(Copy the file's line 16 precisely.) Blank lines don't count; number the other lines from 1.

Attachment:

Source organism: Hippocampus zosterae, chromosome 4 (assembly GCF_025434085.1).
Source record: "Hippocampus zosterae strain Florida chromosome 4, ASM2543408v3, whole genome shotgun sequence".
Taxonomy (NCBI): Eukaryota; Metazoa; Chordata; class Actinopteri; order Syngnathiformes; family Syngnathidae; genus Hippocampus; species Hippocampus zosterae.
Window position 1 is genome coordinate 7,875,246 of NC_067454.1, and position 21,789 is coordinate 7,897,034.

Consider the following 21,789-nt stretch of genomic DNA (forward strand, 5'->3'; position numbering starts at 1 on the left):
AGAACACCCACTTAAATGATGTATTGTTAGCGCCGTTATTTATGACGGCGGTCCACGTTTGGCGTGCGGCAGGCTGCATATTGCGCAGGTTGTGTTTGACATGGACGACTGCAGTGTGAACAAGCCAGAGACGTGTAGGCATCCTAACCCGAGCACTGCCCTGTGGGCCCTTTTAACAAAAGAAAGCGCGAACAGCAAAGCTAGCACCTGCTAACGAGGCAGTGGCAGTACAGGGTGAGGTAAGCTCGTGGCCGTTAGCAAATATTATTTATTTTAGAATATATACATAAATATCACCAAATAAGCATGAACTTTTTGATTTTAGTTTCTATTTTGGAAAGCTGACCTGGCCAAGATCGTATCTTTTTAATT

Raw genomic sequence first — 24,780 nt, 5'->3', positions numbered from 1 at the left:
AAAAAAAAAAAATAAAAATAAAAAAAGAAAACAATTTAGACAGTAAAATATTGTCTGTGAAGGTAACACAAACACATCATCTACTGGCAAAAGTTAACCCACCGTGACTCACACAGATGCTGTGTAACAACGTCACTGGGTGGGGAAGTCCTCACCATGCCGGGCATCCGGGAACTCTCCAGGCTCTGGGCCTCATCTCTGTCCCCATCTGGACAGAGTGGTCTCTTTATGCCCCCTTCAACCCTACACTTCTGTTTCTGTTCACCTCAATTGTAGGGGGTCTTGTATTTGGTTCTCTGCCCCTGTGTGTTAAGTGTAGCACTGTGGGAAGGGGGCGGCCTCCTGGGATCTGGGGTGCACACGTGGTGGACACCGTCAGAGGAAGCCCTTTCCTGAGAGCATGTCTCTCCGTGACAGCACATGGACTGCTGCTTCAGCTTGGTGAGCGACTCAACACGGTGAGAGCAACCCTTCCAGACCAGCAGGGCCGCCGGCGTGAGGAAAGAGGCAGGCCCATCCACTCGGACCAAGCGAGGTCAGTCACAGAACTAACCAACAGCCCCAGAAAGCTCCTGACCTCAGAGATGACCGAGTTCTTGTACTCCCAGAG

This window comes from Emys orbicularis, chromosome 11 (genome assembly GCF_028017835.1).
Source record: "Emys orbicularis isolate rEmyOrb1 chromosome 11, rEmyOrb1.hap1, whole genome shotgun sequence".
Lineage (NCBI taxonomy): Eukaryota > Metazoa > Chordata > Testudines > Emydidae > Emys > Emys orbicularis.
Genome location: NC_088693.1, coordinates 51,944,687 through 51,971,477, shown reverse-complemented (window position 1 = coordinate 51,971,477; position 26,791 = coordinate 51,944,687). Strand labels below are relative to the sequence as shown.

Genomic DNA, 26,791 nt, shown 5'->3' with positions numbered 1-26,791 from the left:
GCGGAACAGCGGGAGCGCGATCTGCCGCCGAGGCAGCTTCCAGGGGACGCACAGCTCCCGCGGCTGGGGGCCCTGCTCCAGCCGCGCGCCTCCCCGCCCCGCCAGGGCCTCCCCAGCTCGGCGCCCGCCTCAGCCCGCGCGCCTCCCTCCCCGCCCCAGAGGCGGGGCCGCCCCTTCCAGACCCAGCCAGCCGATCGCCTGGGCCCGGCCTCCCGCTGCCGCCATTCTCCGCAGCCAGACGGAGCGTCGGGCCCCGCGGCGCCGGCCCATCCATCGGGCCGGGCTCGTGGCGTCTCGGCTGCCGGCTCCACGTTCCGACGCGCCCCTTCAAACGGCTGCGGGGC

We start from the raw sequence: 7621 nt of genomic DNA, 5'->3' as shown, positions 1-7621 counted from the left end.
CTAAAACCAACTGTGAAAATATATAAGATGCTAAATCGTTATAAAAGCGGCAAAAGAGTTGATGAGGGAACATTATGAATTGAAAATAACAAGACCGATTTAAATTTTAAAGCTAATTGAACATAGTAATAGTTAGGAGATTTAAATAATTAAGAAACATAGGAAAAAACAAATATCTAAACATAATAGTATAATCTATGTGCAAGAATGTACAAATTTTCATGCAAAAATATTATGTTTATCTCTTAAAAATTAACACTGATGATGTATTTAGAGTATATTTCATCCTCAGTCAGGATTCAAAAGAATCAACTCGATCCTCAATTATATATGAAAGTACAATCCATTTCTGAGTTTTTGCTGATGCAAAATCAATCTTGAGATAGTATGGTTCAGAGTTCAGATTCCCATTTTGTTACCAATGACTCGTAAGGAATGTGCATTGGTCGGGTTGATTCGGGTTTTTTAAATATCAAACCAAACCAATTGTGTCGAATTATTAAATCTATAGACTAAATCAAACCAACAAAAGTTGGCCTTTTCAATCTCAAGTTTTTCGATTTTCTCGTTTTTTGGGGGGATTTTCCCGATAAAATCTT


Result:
CTAAAACCAACTGTGAAAATATATAAGATGCTAAATCGTTATAAAAGCGGCAAAAGAGTTGATGAGGGAACATTATGAATTGAAAATAACAAGACCGATTTAAATTTTAAAGCTAATTGAACATAGTAATAGTTAGGAGATTTAAATAATTAAGAAACATAGGAAAAAACAAATATCTAAACATAATAGTATAATCTATGTGCAAGAATGTACAAATTTTCATGCAAAAATATTATGTTTATCTCTTAAAAATTAACACTGATGATGTATTTAGAGTATATTTCATCCTCAGTCAGGATTCAAAAGAATCAACTCGATCCTCAATTATATATGAAAGTACAATCCATTTCTGAGTTTTTGCTGATGCAAAATCAATCTTGAGATAGTATGGTTCAGAGTTCAGATTCCCATTTTGTTACCAATGACTCGTAAGGAATGTGCATTGGTCGGGTTGATTCGGGTTTTTTAAATATCAAACCAAACCAATTGTGTCGAATTATTAAATCTATAGACTAAATCAAACCAACAAAAGTTGGCCTTTTCAATCTCAAGTTTTTCGATTTTCTCGTTTTTTGGGGGGATTTTCCCGATAAAATCTT